HydroPoint’s platform connects a site’s irrigation system and sprinklers, master valves, flow sensors, historical water bills, water budgets and site-specific weather data into an integrated management framework, Spain says.
“In the field, we utilize machine-to-machine communications, data over power lines and wireless communications back to the cloud,” Spain says. The company, “really couldn’t deliver our service without IoT in any cost effective fashion,” Spain says. “Water management systems, by their very nature, can change from one moment to the next so having real-time monitoring is essential.”
Pirelli, one of the world’s largest tire manufacturers, is gaining insights about the performance of its products in near-real time directly from sensors embedded in the tires.
Using SAP’s HANA data analytics platform, the Milan, Italy, company can manage the enormous amounts of data from its Cyber Tyre products. The tires contain sensors that collect data about tire conditions and performance that influence safety, control and vehicle dynamics.
The tire-mounted sensors enable fleet managers to remotely view tire pressure and temperature, as well as the mileage for each tire. With the HANA platform, the company can run reports on product performance and deliver timely and accurate sales and distribution information, which can lead to more efficient manufacturing and business processes.
According to SAP, Pirelli is building systems to enable the integration of vehicle position and operating data for purposes such as vehicle protection and control; information about traffic, road conditions and parking; remote vehicle behavior and diagnostics; management of logistics and of industrial vehicle fleets; and automated emergency calls.
Shorenstein Properties, a San Francisco-based real estate business, recently retrofitted parking lot light fixtures at its Santa Clara Towers office complex to LEDs, and at the same time integrated networking capabilities, creating a “Light Sensory Network” (LSN).
The sensor network, provided by Sensity Systems, links the LED fixtures to deliver both energy-efficient lighting and a real-time, global database of information that enables organizations to better manage physical environment to improve efficiency and security.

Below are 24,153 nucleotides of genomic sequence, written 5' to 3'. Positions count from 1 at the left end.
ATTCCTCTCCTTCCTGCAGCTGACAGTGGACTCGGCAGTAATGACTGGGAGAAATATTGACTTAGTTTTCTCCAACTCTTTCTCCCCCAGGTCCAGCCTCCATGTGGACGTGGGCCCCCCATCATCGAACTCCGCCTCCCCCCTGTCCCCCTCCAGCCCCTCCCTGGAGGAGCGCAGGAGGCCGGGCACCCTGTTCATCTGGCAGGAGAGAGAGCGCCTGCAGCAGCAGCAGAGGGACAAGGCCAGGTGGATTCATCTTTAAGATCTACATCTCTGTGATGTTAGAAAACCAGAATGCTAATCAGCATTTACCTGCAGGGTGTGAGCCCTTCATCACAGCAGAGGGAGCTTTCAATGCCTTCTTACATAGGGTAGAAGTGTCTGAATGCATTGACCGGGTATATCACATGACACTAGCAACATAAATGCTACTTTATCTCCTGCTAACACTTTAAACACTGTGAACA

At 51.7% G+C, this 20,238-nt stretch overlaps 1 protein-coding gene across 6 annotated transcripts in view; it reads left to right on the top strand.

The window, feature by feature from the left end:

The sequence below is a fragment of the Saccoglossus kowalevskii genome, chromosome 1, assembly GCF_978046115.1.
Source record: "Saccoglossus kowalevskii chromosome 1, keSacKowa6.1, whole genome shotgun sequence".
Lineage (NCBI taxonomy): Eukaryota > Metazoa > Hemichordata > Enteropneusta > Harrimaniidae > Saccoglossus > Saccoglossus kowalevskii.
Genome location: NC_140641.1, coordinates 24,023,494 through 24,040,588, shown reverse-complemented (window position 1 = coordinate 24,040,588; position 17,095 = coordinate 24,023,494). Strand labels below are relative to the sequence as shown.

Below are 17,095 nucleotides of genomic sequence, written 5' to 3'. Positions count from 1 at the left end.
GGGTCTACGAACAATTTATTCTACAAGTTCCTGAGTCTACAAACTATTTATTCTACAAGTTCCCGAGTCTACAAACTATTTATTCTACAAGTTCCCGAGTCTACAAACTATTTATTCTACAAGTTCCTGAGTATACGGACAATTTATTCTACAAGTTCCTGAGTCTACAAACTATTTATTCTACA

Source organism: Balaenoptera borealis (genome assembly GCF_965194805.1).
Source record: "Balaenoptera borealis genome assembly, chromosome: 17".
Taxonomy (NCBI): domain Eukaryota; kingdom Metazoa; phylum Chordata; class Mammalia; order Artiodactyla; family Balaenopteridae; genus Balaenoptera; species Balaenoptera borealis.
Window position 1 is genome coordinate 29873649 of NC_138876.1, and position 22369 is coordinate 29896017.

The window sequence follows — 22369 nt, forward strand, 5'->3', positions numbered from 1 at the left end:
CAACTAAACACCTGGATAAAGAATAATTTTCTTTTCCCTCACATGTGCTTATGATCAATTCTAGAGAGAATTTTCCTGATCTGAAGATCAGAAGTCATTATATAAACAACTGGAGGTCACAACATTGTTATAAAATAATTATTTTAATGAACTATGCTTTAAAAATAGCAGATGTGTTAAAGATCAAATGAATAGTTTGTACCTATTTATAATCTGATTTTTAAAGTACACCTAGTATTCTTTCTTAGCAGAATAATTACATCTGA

With the installation of the network, the facility benefits from an additional energy savings of 30% to 50% over the new LED baseline usage levels, according to Stan Roualdes, executive vice president, Property Management and Construction Services at Shorenstein.
“Continued success with networked LED lights doesn’t depend just on Sensity or upon the current selection of sensors, it will be on the developers who will leverage Sensity’s open API to develop new sensors and new applications that we can leverage,” Roualdes says.
An LSN “can gather real-time parking availability data and provide this information to smart parking application developers through an open API,” Roualdes adds. This can lead to improved services that benefit customers, and new opportunities for Shorenstein. “We see our LSN as a potential revenue-generating opportunity in the future,” he says. “Our lighting fixtures can become strategic assets.”
Florida Hospital Celebration Health, a hospital in Kissimmee, Fla., opened a new patient tower in 2011 designed to serve as a model for the healthcare industry relative to the latest developments in patient experience and safety, as well as staff efficiency.
The hospital deployed a real-time location system (RTLS) from Stanley Healthcare to track the location of critical medical equipment, automate the monitoring of refrigerator temperatures throughout the facility, and collect more accurate data on hand hygiene compliance.
One particularly interesting application has been a nurse tracking initiative, in which the hospital collects data on nurse activity throughout their shifts.